Generally, the poems in All seek the condition of song, a distilled lyric quintessence. In "A," Zukofsky allows himself a much looser method. Like Pound's Cantos, "A" is a ragbag: in theory anything can go in, and the sheer heterogeneity of the materials is itself the point. Yet there are thematic continuities in "A," and the opening ten sections return repeatedly to the social and political concerns of "Mantis." Beginning with an image of a young Jewish man (apparently Zukofsky) listening to a Carnegie Hall performance of The Passion According to St. Matthew, these opening sections of "A" revolve obsessively around the relationship between insider (economic, artistic, ethnic, religious) and outsider in American society—the young poet at once finds himself identifying with German composer Johann Sebastian Bach's artistic purity and repelled by the capitalist world that has, among other things, built Carnegie Hall and paid the musicians.
Zukofsky composed the first seven sections of "A" between 1928 and 1930, and then abandoned the project for five years, returning to it in 1935 with the much longer "A"-8, where paraphrases of Henry Adams and Marx interweave in an extended meditation on "Labor as creator/Labor as creature." Here Zukofsky struggles to redefine art itself, still represented chiefly by Bach, as a form of labor in Marx's sense—that is, as the creation of use value. The Marxist concerns of "A"-8 return in the first half of "A"-9, an intricately musical text made up largely of phrases from Das Kapital. And in "A"-10 written in 1940, Zukofsky laments the Nazi violation of Europe and summons the people of the world to fight back.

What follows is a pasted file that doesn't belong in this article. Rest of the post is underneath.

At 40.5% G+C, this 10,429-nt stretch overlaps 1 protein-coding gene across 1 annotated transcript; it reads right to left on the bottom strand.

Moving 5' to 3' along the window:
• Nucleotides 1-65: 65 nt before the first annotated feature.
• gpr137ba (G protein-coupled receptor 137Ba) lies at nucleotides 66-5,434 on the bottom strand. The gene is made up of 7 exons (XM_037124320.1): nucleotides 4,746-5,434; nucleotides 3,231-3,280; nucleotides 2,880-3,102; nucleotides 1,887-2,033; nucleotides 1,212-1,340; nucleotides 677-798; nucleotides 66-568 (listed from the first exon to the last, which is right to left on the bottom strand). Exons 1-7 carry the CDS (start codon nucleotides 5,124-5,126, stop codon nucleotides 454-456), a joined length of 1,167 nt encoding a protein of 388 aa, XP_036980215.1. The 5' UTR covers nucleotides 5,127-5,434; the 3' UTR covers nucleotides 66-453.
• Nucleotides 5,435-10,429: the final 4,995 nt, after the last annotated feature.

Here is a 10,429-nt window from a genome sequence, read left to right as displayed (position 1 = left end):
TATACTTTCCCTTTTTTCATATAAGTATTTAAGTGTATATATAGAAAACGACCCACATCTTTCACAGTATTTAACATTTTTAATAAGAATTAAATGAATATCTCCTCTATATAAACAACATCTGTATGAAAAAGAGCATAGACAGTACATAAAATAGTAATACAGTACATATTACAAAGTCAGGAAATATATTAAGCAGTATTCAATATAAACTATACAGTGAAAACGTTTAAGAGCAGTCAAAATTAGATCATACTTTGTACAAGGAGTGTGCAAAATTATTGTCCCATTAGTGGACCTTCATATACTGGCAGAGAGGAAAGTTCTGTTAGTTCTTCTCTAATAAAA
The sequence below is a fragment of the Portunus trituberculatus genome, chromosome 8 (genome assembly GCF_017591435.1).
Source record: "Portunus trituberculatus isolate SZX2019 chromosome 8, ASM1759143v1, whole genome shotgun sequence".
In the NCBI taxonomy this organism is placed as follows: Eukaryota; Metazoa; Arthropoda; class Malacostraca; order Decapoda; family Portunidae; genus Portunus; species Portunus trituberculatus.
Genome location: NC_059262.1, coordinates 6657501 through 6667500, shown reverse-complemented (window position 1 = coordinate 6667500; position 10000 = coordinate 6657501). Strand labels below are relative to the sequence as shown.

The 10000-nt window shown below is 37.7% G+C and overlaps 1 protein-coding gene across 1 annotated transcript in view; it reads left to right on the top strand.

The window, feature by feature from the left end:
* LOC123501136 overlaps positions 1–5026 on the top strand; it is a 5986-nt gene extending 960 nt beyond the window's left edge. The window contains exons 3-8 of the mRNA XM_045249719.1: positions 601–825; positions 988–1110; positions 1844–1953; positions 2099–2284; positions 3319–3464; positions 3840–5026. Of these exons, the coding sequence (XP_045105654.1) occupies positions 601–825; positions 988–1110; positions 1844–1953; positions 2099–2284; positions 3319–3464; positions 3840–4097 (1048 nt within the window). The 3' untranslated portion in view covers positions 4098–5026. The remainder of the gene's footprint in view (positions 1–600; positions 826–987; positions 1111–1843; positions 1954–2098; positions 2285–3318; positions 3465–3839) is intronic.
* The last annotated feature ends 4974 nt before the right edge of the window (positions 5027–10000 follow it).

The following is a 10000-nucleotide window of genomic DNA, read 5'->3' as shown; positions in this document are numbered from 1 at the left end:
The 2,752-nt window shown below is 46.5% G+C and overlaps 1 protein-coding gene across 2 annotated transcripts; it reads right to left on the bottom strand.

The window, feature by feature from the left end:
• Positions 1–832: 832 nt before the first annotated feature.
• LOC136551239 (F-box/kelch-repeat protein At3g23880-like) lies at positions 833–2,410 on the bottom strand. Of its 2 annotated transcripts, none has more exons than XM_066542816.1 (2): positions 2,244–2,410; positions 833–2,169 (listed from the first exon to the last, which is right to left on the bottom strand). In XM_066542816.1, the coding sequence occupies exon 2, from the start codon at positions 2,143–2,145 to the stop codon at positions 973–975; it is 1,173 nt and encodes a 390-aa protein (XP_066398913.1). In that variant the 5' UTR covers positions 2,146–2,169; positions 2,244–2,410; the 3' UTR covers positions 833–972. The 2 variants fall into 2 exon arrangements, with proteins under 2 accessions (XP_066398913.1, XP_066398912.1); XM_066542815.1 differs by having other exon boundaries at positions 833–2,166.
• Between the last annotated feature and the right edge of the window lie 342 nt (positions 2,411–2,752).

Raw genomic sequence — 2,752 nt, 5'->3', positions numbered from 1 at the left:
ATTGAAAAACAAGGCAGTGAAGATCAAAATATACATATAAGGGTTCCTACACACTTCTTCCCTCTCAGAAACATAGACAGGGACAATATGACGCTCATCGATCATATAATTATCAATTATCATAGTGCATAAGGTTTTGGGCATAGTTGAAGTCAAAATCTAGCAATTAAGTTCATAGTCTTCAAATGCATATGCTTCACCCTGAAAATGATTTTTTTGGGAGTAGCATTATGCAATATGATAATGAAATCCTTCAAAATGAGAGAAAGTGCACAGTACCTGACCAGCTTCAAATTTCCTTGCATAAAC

After "A"-10, however, the social and political concerns that dominated Zukofsky's work in the 1930s retreat into the background. The years around 1940 mark a major rupture caused not only by the fading of the revolutionary hopes that had stirred Zukofsky and others during the 1930s but also by a re-centering of Zukofsky's life around home and family. Zukofsky met Celia Thaew, a musician and composer, in 1933, and they married in 1939; their only child, Paul, became a concert violinist in his early teens. (Zukofsky's only novel, Little, is a roman a clef centered on Paul's musical career.)